One Hotel Truly Recognizes Loyalty — Even When You’re Not Paying Them a Cent

I often write that in loyalty, I am not my rate or my fare. I am either a valuable customer or I am not, and the way I’m treated should be the same on every single trip — whether I’m on an expensive walkup ticket for work during the week or a cheap discount trip with family over the weekend.

  • Business travelers are leisure travelers.

  • Set up a system to decide which customers to value, and treat them as people whom you value — every time.

Hotel programs were really the first to move away from this, a dozen years ago when they began to treat online travel agency bookings different than those made through their website.

Some hotel programs still honored elite benefits (even if they didn’t offer elite credit accrual) on these reservations like Hyatt and Marriott. But others – seeking to drive their best customers to their own booking channels – refused to acknowledge status as a matter of policy (Starwood) or even to award points on incidental spend (Hilton).

Airlines are moving in the direction of segmenting customer treatment by the trip, not the person with the introduction of Basic Economy fares — no matter how much you spend with an airline during the year, and no matter how many times you fly, you may not even get a seat assignment in advance the one time you buy the cheapest fare the airline has to offer.

One of my all-time favorite hotel loyalty program features was Radisson’s ‘Our World, Your Lounge’ where elites in Europe, Middle East and Africa drop into any participating hotel and use free internet and have a complimentary coffee, even when not staying as a guest.

That feature was eliminated with the introduction of the Club Carlson program in 2011 around the same time British Airways eliminated their ‘Open Doors’ lounge policy accepting BA Gold elites flying other airlines.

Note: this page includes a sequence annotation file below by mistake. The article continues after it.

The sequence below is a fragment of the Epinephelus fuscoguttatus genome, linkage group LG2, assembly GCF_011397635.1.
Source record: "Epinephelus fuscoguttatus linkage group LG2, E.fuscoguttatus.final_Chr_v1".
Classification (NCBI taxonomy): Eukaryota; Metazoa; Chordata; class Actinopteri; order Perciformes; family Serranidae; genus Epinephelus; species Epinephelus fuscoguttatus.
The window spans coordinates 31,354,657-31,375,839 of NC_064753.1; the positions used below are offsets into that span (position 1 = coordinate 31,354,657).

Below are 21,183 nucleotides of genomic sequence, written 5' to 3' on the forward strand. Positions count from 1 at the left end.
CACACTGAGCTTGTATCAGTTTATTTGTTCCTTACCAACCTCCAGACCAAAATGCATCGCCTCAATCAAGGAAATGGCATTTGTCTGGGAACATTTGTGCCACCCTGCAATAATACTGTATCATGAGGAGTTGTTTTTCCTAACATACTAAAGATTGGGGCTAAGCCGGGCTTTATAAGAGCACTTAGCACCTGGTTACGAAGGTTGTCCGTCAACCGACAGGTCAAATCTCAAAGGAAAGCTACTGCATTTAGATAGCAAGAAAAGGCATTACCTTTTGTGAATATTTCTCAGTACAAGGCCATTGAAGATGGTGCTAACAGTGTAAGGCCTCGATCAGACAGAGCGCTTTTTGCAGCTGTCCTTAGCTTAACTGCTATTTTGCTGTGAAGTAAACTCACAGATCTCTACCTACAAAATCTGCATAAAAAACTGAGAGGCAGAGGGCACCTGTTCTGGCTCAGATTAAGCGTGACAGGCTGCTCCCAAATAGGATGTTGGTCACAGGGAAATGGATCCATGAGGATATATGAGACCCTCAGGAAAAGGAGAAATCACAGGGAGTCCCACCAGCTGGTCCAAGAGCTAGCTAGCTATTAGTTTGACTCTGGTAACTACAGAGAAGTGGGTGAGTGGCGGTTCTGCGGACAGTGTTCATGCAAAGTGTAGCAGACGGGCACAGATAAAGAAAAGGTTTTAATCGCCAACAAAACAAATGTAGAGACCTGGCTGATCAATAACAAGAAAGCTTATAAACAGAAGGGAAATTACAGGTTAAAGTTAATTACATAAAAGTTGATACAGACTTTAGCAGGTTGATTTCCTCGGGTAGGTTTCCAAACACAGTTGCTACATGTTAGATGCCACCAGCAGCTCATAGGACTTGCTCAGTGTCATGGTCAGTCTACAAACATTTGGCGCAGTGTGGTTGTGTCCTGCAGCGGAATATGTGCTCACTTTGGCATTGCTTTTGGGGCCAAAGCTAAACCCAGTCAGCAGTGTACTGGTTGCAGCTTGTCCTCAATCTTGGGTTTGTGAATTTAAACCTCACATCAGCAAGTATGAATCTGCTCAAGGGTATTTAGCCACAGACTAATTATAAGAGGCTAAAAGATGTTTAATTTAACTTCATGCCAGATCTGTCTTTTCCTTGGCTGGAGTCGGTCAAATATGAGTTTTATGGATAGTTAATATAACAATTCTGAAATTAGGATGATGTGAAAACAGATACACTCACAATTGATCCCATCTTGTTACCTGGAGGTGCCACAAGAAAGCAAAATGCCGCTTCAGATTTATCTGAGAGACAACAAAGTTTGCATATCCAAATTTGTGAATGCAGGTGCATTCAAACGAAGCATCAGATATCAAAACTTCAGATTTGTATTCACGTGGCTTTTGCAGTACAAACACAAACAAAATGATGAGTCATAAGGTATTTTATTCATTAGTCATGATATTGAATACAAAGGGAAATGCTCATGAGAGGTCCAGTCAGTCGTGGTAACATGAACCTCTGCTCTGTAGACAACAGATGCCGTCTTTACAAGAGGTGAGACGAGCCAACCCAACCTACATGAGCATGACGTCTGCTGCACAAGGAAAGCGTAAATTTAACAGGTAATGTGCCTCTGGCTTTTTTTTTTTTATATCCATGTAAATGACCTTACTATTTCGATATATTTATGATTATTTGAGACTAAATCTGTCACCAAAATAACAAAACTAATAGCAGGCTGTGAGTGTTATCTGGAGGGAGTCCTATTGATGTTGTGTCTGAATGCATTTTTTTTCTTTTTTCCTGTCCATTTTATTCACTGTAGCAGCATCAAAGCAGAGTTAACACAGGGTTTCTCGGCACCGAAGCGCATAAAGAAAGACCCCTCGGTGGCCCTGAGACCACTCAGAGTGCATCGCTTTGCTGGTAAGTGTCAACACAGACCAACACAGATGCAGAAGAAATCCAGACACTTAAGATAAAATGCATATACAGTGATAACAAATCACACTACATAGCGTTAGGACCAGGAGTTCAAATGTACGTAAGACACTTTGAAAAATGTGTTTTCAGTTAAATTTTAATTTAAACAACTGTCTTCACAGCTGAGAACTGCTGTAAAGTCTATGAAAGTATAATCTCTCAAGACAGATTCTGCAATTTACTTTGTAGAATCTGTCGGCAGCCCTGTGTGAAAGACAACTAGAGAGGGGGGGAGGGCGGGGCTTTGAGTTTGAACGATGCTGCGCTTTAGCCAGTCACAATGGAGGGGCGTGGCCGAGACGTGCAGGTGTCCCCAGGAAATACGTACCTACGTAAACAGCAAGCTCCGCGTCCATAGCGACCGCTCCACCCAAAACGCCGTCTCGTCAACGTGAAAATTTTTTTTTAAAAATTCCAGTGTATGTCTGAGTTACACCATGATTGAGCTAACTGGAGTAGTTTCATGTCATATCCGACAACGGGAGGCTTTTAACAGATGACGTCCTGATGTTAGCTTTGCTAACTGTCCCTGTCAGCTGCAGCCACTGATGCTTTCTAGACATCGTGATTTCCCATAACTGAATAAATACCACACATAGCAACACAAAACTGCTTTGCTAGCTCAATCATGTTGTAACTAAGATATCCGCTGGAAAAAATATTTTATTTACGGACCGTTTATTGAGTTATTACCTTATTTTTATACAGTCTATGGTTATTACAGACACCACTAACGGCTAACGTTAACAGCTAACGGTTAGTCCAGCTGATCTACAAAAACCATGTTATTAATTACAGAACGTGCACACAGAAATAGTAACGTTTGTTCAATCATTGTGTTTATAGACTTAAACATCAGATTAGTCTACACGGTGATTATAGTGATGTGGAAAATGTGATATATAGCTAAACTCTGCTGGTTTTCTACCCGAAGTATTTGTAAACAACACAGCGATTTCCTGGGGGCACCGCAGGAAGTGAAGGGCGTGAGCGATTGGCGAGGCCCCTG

So it’s great to learn that at least one hotel believes in this, and goes beyond the old Radisson program: Sheraton Frankfurt Airport allows SPG Platinum members to access their club lounge, shower, and sauna when not staying as a registered guest at the property.

The rather large club lounge offers champagne, myriad food choices, and a view of the airport.

Kudos to the Sheraton Frankfurt Airport truly going above and beyond in welcoming valued guests!

About Gary Leff

Gary Leff is one of the foremost experts in the field of miles, points, and frequent business travel - a topic he has covered since 2002. Co-founder of frequent flyer community, emcee of the Freddie Awards, and named one of the "World's Top Travel Experts" by Conde' Nast Traveler (2010-Present) Gary has been a guest on most major news media, profiled in several top print publications, and published broadly on the topic of consumer loyalty. More About Gary »

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  1. While the Hotel chains allowing non staying guests to use the facilities is a great idea, one of the really annoying trends has been ( and SPG are guilty ) the lowering of status for certain levels. For example, SPG Gold before Platinum was introduced, allowed lounge access, room upgrades and some more perks. Now, if you “Only” have Gold you are looked down on at check in and in most SPG hotels, you are denied lounge access

    Loyalty is a two way road and hotels / airlines / car rental companies really need to wake up and realise this

  2. Well, wait take advantage before Marriott takes over. The days of frugality will start from all of us SPG loyalists.

  3. This will die soon now that the big blogs have publicized it (gives Marriott a good excuse to kill it). I’m mot complaining, just sayin’….

  4. @Gene, How many SPG Platinums traveling in coach pass through the Frankfurt airport on a daily basis to take advantage of this?
    And a benefit kept secret is the best benefit?
    How is the prediction of demise of this benefit because of bloggers giving it publicity not a complaint and falls into the ‘just sayin’ category?
    Some of us just can’t stand the thought of others knowing about a benefit/promotion!

  5. How about treating every customer as if they are important because every customer is important? I understand some are more important than others but (almost) every single customer matters.

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